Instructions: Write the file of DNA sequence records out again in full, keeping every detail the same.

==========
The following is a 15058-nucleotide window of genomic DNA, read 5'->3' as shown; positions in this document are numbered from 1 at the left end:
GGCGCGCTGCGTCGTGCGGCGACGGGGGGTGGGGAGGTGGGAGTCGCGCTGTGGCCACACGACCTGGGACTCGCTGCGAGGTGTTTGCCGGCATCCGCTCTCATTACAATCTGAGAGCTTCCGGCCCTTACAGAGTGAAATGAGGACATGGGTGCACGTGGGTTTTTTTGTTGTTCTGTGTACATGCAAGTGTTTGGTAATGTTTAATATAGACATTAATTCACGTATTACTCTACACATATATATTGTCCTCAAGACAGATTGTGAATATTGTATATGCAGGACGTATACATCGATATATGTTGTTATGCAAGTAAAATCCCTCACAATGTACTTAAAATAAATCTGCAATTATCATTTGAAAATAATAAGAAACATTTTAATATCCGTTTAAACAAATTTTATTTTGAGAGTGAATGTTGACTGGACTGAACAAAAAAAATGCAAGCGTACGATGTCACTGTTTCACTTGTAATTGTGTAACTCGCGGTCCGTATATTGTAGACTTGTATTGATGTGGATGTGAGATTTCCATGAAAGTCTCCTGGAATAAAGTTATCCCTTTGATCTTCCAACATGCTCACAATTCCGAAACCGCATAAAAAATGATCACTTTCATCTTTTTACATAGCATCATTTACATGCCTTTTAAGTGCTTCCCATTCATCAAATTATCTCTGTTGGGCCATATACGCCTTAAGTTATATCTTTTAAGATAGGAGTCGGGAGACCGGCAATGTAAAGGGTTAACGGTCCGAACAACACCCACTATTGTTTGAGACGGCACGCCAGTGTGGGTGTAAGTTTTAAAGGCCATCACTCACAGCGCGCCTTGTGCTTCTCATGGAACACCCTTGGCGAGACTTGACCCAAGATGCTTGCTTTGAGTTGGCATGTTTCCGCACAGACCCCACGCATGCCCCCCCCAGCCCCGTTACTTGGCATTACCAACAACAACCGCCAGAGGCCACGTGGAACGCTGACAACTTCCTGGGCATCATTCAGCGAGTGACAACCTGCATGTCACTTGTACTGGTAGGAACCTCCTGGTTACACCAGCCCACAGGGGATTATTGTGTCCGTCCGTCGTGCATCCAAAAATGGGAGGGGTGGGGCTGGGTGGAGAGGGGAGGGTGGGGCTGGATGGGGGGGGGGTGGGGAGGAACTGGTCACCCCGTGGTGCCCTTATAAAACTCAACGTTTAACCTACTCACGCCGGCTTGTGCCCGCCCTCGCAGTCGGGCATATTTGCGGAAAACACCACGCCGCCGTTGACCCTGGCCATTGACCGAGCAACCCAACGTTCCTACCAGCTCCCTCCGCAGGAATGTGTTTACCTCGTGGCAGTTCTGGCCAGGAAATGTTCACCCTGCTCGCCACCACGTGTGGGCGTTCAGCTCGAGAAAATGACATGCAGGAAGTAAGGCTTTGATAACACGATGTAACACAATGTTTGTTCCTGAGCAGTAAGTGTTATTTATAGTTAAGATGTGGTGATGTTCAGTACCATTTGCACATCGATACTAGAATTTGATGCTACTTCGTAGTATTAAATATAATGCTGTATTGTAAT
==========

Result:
The following is a 15058-nucleotide window of genomic DNA, read 5'->3' as shown; positions in this document are numbered from 1 at the left end:
GGCGCGCTGCGTCGTGCGGCGACGGGGGGTGGGGAGGTGGGAGTCGCGCTGTGGCCACACGACCTGGGACTCGCTGCGAGGTGTTTGCCGGCATCCGCTCTCATTACAATCTGAGAGCTTCCGGCCCTTACAGAGTGAAATGAGGACATGGGTGCACGTGGGTTTTTTTGTTGTTCTGTGTACATGCAAGTGTTTGGTAATGTTTAATATAGACATTAATTCACGTATTACTCTACACATATATATTGTCCTCAAGACAGATTGTGAATATTGTATATGCAGGACGTATACATCGATATATGTTGTTATGCAAGTAAAATCCCTCACAATGTACTTAAAATAAATCTGCAATTATCATTTGAAAATAATAAGAAACATTTTAATATCCGTTTAAACAAATTTTATTTTGAGAGTGAATGTTGACTGGACTGAACAAAAAAAATGCAAGCGTACGATGTCACTGTTTCACTTGTAATTGTGTAACTCGCGGTCCGTATATTGTAGACTTGTATTGATGTGGATGTGAGATTTCCATGAAAGTCTCCTGGAATAAAGTTATCCCTTTGATCTTCCAACATGCTCACAATTCCGAAACCGCATAAAAAATGATCACTTTCATCTTTTTACATAGCATCATTTACATGCCTTTTAAGTGCTTCCCATTCATCAAATTATCTCTGTTGGGCCATATACGCCTTAAGTTATATCTTTTAAGATAGGAGTCGGGAGACCGGCAATGTAAAGGGTTAACGGTCCGAACAACACCCACTATTGTTTGAGACGGCACGCCAGTGTGGGTGTAAGTTTTAAAGGCCATCACTCACAGCGCGCCTTGTGCTTCTCATGGAACACCCTTGGCGAGACTTGACCCAAGATGCTTGCTTTGAGTTGGCATGTTTCCGCACAGACCCCACGCATGCCCCCCCCAGCCCCGTTACTTGGCATTACCAACAACAACCGCCAGAGGCCACGTGGAACGCTGACAACTTCCTGGGCATCATTCAGCGAGTGACAACCTGCATGTCACTTGTACTGGTAGGAACCTCCTGGTTACACCAGCCCACAGGGGATTATTGTGTCCGTCCGTCGTGCATCCAAAAATGGGAGGGGTGGGGCTGGGTGGAGAGGGGAGGGTGGGGCTGGATGGGGGGGGGGTGGGGAGGAACTGGTCACCCCGTGGTGCCCTTATAAAACTCAACGTTTAACCTACTCACGCCGGCTTGTGCCCGCCCTCGCAGTCGGGCATATTTGCGGAAAACACCACGCCGCCGTTGACCCTGGCCATTGACCGAGCAACCCAACGTTCCTACCAGCTCCCTCCGCAGGAATGTGTTTACCTCGTGGCAGTTCTGGCCAGGAAATGTTCACCCTGCTCGCCACCACGTGTGGGCGTTCAGCTCGAGAAAATGACATGCAGGAAGTAAGGCTTTGATAACACGATGTAACACAATGTTTGTTCCTGAGCAGTAAGTGTTATTTATAGTTAAGATGTGGTGATGTTCAGTACCATTTGCACATCGATACTAGAATTTGATGCTACTTCGTAGTATTAAATATAATGCTGTATTGTAAT